Anna was living a normal life. She was ambitious and worked hard; she had just bought an apartment; she was falling in love. But then she started to develop worrying symptoms: her face felt like it was burning whenever she was in front of the computer. Soon this progressed to an intolerance of fluorescent light, then of sunlight itself. The reaction soon spread to her entire body. Now, when her symptoms are at their worst, she must spend months on end in a blacked-out room, losing herself in audio books and elaborate word games in an attempt to ward off despair. During periods of relative remission she can venture cautiously out at dawn and dusk, into a world that, from the perspective of her normally cloistered existence, is filled with remarkable beauty.

And throughout there is her relationship with Pete. In many ways he is Anna’s savior, offering her shelter from the light in his home. But she cannot enjoy a normal life with him, cannot go out in the day, and even making love is uniquely awkward. Anna asks herself “By continuing to occupy this lovely man while giving him neither children nor a public companion nor a welcoming home—do I do wrong?” With gorgeous, lyrical prose, Anna brings us into the dark with her, a place from which we emerge to see love, and the world, anew.”

This is such a scary story, because it’s so easy to think about what would happen if you started to experience these symptoms.  (And Anna experienced no symptoms whatsoever until all of a sudden fluorescent lights started to make her face feel like it was burning.  And then all light started to cause a problem.  And then all she could do was sit in absolute darkness for months.)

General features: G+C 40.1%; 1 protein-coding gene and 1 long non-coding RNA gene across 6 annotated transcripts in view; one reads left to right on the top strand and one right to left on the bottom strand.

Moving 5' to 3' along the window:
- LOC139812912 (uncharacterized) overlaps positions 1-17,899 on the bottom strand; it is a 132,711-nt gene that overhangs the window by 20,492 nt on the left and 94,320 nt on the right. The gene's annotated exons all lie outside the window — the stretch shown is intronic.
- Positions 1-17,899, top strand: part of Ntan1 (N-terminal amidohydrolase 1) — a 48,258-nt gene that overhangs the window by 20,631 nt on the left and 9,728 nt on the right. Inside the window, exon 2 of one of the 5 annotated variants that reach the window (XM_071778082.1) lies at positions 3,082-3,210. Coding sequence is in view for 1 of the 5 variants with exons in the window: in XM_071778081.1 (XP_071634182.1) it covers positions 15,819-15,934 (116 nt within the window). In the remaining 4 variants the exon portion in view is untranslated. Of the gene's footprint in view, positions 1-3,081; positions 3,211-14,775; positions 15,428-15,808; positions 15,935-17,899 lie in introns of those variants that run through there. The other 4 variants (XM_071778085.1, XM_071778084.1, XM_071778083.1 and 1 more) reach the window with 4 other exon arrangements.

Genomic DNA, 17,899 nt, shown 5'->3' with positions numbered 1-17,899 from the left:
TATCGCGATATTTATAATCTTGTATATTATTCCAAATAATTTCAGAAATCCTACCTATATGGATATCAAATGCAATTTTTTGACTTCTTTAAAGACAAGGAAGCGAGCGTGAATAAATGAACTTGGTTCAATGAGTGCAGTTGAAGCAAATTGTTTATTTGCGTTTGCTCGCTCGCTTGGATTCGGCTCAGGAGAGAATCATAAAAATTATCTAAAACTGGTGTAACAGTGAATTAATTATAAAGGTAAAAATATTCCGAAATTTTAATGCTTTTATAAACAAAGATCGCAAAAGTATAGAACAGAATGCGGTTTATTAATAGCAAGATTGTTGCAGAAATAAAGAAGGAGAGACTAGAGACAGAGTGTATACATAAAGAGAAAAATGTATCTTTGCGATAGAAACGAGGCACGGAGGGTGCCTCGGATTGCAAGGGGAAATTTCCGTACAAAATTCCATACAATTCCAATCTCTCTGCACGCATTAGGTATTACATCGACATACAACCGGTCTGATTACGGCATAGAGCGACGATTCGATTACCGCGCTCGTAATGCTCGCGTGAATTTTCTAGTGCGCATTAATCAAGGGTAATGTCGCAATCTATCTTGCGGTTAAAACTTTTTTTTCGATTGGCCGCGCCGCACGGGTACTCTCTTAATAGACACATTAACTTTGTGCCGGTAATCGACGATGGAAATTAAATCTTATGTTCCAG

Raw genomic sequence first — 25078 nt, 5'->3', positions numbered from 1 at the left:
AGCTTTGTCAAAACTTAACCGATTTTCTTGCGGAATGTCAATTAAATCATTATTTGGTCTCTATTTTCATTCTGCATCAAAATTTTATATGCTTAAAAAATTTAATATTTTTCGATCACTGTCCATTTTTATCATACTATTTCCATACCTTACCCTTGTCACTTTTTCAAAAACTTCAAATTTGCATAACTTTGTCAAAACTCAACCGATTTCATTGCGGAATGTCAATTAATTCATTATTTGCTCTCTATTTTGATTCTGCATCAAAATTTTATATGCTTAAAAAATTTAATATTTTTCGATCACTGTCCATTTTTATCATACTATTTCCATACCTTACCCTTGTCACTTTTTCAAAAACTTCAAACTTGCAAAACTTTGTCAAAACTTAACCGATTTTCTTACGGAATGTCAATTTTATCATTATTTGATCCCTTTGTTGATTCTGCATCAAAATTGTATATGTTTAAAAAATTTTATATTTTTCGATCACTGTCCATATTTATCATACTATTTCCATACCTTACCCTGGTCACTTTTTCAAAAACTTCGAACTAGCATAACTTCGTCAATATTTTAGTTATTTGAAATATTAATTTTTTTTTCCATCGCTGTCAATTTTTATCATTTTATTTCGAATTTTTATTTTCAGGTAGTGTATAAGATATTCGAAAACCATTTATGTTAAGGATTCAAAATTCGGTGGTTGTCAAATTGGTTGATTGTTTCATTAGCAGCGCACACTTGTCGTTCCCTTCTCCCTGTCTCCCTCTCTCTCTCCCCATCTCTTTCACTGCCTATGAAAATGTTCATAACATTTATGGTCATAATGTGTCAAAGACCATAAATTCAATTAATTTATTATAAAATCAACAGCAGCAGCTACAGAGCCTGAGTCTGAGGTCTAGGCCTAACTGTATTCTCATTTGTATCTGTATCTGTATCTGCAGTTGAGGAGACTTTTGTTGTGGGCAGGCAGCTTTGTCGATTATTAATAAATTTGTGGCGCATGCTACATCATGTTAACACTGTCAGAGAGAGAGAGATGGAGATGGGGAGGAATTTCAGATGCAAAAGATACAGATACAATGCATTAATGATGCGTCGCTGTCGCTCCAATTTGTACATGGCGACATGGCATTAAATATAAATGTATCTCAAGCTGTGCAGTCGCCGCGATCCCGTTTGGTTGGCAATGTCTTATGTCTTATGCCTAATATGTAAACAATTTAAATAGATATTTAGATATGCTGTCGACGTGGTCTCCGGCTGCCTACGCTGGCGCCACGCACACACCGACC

I can’t even imagine.  (Also, for added stress, picture how hard it is to actually be in pitch black darkness.)

Also, props to Anna, because she comes up with ways to stay occupied.  Because TV and books (electronic or otherwise are out), she plays a lot of mental games and listens to audiobooks.  And she is dating the world’s best guy, Pete, who carries a lot of the slack.

This is such an interesting story, and I hope there’s eventually a followup.  I hope we eventually learn what caused this and that she eventually gets cured.

Dead Wake

Finished Dead Wake by Erik Larson.  I received a copy from the publisher for review.

Summary (from Goodreads):

On May 1, 1915, a luxury ocean liner as richly appointed as an English country house sailed out of New York, bound for Liverpool, carrying a record number of children and infants. The passengers were anxious. Germany had declared the seas around Britain to be a war zone, and for months, its U-boats had brought terror to the North Atlantic. But the Lusitania was one of the era’s great transatlantic “Greyhounds” and her captain, William Thomas Turner, placed tremendous faith in the gentlemanly strictures of warfare that for a century had kept civilian ships safe from attack. He knew, moreover, that his ship–the fastest then in service–could outrun any threat.